We Make Software Work For You and Help You Achive Your Ambitious Goals

Where we are

Level 1 / 71 Balmain Street
Cremorne VIC 3121
(green street entrance)

Contact Us

1800 folio1 (365461)
+61 3 9428 9227


Our existing customers should use our Support Portal

20 Jul

Phishing Schemes Include Whale Hunting: How to React When Someone Pretends to Be the Boss

Good, and by that we mean effective, phishing schemes make you jump into action without thinking twice. They use a mix of fear, urgency, and uncertainty to make email recipients follow the instructions in the email without hesitation. Your company's employees aren't entirely on their own against this threat: anti-malware programs are getting better and better at both detecting suspicious email addresses and catching bad links.

But once an email gets through the cracks, there needs to be a policy so employees aren't left to guess at what they should do. An effective form of phishing, called a whale attack, involves a singular person in upper management or a C-level executive. Sometimes they're the target: a malicious actor will craft an email that sounds precisely like something the recipient is expecting as part of business operations. Other times, the executive is the tool: the malicious actor pretends to be them and brings that power to bear by demanding an employee sends them files.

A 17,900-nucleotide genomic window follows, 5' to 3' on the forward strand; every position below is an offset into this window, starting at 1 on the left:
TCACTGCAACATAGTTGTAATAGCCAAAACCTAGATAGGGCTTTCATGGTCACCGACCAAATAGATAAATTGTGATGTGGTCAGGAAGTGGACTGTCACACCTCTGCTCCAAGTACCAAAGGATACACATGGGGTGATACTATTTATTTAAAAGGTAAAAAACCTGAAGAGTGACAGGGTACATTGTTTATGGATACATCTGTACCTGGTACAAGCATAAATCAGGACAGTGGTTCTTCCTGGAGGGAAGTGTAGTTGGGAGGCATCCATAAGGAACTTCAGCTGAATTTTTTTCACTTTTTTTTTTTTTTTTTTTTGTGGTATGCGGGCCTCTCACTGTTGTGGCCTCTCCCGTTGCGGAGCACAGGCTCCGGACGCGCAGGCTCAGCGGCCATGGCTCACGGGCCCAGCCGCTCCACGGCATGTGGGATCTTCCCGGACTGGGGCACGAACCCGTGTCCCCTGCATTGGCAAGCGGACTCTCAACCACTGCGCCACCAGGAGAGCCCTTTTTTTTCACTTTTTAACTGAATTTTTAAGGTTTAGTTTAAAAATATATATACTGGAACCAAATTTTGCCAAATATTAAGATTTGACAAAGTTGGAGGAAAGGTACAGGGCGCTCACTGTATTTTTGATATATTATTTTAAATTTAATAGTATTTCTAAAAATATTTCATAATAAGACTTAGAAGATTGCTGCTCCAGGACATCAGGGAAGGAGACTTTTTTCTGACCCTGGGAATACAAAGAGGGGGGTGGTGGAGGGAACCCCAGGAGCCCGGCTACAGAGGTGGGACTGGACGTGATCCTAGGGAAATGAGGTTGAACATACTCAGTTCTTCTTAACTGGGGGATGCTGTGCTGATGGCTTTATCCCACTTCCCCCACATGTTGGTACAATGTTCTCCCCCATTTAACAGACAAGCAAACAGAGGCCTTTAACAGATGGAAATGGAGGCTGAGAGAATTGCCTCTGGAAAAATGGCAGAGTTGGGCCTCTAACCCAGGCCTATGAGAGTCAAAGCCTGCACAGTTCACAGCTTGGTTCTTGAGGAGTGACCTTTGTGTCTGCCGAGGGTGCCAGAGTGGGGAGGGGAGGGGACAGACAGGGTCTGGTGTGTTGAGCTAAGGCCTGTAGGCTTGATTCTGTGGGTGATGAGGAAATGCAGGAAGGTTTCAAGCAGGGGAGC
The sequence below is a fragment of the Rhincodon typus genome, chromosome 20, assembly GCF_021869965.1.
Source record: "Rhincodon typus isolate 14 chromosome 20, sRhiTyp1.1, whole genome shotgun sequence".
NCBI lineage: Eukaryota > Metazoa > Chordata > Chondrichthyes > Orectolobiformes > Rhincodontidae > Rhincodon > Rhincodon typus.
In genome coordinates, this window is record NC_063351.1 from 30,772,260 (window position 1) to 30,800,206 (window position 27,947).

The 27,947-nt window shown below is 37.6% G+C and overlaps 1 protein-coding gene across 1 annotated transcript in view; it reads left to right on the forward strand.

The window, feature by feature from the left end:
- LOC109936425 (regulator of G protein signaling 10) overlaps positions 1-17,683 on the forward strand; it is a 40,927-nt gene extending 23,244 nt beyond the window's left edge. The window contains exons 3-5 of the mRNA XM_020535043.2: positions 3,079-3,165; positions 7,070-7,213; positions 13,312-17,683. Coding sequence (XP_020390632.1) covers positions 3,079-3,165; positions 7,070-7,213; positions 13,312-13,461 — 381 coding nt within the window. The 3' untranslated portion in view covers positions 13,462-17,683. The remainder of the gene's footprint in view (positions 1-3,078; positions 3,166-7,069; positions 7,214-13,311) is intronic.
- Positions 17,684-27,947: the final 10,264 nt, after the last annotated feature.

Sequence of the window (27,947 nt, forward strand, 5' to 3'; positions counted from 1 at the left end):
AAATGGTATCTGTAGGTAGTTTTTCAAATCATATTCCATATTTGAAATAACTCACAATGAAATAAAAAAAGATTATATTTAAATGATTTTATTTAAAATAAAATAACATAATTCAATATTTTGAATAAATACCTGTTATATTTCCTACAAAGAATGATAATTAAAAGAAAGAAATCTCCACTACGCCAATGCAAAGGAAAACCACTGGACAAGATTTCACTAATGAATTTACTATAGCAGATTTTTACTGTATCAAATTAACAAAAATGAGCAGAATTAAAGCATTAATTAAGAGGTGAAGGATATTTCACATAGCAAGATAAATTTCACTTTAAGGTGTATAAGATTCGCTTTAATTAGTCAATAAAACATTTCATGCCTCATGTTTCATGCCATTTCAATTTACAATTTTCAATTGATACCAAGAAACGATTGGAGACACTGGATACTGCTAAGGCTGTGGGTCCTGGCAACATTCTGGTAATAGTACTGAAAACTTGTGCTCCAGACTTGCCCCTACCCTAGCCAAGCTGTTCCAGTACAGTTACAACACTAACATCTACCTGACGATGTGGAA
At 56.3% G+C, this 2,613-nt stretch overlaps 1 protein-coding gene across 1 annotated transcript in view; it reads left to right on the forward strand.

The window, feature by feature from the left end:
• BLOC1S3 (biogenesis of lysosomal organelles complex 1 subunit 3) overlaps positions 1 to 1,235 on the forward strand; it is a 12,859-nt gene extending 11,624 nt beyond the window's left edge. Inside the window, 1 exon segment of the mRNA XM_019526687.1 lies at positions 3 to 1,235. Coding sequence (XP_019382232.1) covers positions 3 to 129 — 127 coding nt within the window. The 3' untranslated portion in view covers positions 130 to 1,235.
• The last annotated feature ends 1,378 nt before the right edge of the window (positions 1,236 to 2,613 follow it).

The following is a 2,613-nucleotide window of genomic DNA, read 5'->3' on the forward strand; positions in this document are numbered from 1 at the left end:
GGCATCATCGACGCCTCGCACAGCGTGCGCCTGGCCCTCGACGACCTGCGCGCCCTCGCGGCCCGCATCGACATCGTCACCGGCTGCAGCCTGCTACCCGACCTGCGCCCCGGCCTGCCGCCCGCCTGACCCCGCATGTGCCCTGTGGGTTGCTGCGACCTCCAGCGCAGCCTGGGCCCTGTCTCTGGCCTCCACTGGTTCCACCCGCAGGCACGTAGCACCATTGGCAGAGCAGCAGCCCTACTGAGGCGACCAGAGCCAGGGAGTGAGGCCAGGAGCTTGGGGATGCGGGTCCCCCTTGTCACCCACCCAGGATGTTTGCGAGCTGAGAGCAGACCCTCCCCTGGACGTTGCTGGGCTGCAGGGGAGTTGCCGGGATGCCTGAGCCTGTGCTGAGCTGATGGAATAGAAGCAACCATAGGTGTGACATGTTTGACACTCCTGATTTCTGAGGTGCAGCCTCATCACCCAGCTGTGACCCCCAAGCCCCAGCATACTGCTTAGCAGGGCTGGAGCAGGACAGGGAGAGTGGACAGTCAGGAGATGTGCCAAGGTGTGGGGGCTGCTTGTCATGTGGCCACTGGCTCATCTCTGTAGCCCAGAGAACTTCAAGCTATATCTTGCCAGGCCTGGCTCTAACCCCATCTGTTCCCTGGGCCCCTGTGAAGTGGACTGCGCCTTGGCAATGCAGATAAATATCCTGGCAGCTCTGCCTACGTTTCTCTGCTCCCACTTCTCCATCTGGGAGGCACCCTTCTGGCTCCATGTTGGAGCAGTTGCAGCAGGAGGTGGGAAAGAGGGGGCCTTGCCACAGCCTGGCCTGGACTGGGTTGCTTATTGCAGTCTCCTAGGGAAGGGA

That second situation is a big problem but it's one you can prepare for. Here's how:

  1. Implement a strict policy about sending files to non-corporate email accounts.

The scheme works like this: a malicious actor will make a plausible email account with an executive's first and last name, with Google or Yahoo or even something that barely goes below the radar like Hotmail. Then they'll tell an employer that (i) they're locked out of work laptop, so they can't use their regular email or log in to the CRM and (ii) they have a deadline right now and need some files. 

Make the answer to that request 'no' every time. Don't just make it policy. Make every manager reiterate it to their team, make every director say it to their department, and make the C-level executives broadcast the message. 

  1. Have them call the request in.

It's a crude two-step authentication. But it works, especially if it's company policy. If someone really is locked out of their account and they really need one of their employees to send them files, they need to pick up the phone. Malicious actors aren't yet at the point where they can fake someone's voice and conversational tone. They also can't fake the details about precisely which files? and where were they saved again?

For more ways to make your cybersecurity policies survive contact with the daily grind, contact our team to learn more.

Thinking of hiring us?

Start Here